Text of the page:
|Improving own Learning and Performance||* Students will be able to develop their skills of information location and retrieval. * Students will be given opportunities to develop effective note-taking skills. * Students will develop their critical thinking skills. * Through group and whole class discussion students will be given opportunities to develop an awareness of the opinions of others and reconsider initial ideas if necessary.|
|Information Technology||* Students will be given the opportunity to develop their authorial and note-taking skills when planning and preparing for the written assignments, and will be encouraged to develop their note-taking skills in lectures. * Students will be given opportunities to develop their skills using electronic search and retrieval of sources both on the web and on the AU LIS. * Students will develop their skills when referencing from the web and related sources, and will focus on the selection of materials appropriate to task. * E-mail and Blackboard will be the main forms of communication and information-sharing in this module, so students will be encouraged to actively engage in these processes.|
|Personal Development and Career planning||* Students will be given the opportunity to evaluate current knowledge and skills and set targets for self-improvement, * Students will be encouraged to take increasing responsibility for managing their own learning. * Students will be encouraged to build upon the knowledge gained from lectures through developing skills in self study (supported by the general and specific reading lists and other resources distributed throughout the module).|
|Problem solving||* Students should be able to identify tensions and debates in the field, and will be encouraged to critical reflect. * Students should gain experience in applying different approaches and materials to understand data and other patterns in research.|
|Research skills||* Students will be able to develop their skills of information location and retrieval. * Students will be given opportunities to develop effective note-taking skills. * Students will be encouraged to evaluate, interpret and reflect upon a variety of sources, and to make links to accommodate new ideas.|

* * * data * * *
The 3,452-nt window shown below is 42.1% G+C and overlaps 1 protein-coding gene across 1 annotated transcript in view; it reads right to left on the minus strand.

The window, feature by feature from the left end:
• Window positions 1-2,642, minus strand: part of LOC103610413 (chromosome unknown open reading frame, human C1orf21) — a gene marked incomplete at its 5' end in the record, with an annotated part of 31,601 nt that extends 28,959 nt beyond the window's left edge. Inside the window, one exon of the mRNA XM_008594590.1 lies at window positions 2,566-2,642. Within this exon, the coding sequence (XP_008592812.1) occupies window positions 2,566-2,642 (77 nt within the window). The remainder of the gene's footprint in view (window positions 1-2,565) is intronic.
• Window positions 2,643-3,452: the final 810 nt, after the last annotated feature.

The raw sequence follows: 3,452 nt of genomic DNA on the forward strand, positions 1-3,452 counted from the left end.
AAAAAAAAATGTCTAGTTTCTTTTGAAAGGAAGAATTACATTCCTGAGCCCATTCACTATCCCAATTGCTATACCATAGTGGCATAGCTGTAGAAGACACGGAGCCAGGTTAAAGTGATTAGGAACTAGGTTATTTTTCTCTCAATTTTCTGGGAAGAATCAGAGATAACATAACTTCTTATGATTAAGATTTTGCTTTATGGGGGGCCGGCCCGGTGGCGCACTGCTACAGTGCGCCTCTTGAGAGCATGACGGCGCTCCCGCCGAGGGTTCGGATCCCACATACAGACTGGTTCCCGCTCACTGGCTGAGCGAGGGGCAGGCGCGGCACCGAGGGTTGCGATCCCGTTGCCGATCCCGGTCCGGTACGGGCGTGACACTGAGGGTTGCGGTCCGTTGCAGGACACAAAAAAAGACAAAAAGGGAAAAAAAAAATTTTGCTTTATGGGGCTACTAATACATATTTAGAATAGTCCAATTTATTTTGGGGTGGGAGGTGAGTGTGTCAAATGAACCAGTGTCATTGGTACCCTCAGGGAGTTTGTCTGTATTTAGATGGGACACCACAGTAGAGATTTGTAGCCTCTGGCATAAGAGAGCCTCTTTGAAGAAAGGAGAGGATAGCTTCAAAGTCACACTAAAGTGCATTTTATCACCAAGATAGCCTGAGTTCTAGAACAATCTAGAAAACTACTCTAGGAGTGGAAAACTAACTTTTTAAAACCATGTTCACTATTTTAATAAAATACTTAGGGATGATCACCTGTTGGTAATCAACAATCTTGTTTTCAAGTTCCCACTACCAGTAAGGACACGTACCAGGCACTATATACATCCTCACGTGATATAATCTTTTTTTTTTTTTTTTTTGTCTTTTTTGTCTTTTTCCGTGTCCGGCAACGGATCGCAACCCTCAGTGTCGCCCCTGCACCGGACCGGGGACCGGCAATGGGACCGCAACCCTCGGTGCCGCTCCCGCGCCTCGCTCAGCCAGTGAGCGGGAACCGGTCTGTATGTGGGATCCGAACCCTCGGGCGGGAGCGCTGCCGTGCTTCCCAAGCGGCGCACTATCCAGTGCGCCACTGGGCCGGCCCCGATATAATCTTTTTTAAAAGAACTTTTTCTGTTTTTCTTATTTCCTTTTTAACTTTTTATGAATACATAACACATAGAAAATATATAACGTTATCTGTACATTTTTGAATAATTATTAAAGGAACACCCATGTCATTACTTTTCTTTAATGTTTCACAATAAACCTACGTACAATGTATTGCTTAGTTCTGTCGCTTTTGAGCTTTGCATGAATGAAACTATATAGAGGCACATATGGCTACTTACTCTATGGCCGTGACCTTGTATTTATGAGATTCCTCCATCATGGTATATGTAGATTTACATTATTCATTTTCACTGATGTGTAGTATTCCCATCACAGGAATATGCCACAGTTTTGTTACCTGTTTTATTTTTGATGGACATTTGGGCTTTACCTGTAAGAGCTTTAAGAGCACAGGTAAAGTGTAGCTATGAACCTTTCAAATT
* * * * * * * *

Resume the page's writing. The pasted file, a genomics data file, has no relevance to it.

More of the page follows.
|Subject Specific Skills|
|Team work||* Most sessions will involve group work where students will be able to collaborate through discussion.|
Reading ListRecommended Text
Chandler, Daniel (2007) Semiotics: The Basics Routledge Primo search Coren, Stanley, Lawrence M. Ward & James T. Enns (2003) Sensation and Perception Harcourt Brace Primo search Gombrich, Ernst H. (1977) Art and Illusion: A Study in the Psychology of Pictorial Representation Phaidon Primo search Gombrich, Ernst H. (1982) The Image and the Eye: Further Studies in the Psychology of Pictorial Representation Phaidon Primo search Gregory, Richard L. (1990) Eye and Brain: The Psychology of Seeing Oxford University Press Primo search Hoffman, Donald D. (1998) Visual Intelligence: How We Create What We See W W Norton Primo search Kress, Gunther & Theo van Leeuwen (2006) Reading Images: The Grammar of Visual Design Routledge Primo search Lester, Paul Martin (2002) Visual Communication: Images with Messages Wadsworth Primo search Messaris, Paul (1994) Visual Literacy: Image, Mind & Reality Westview Press Primo search Nichols, Bill (1981) Ideology and the Image Indiana University Press Primo search Worth, Sol & Larry P. Gross (1981) Studying Visual Communication University of Pennsylvania Primo search
This module is at CQFW Level 5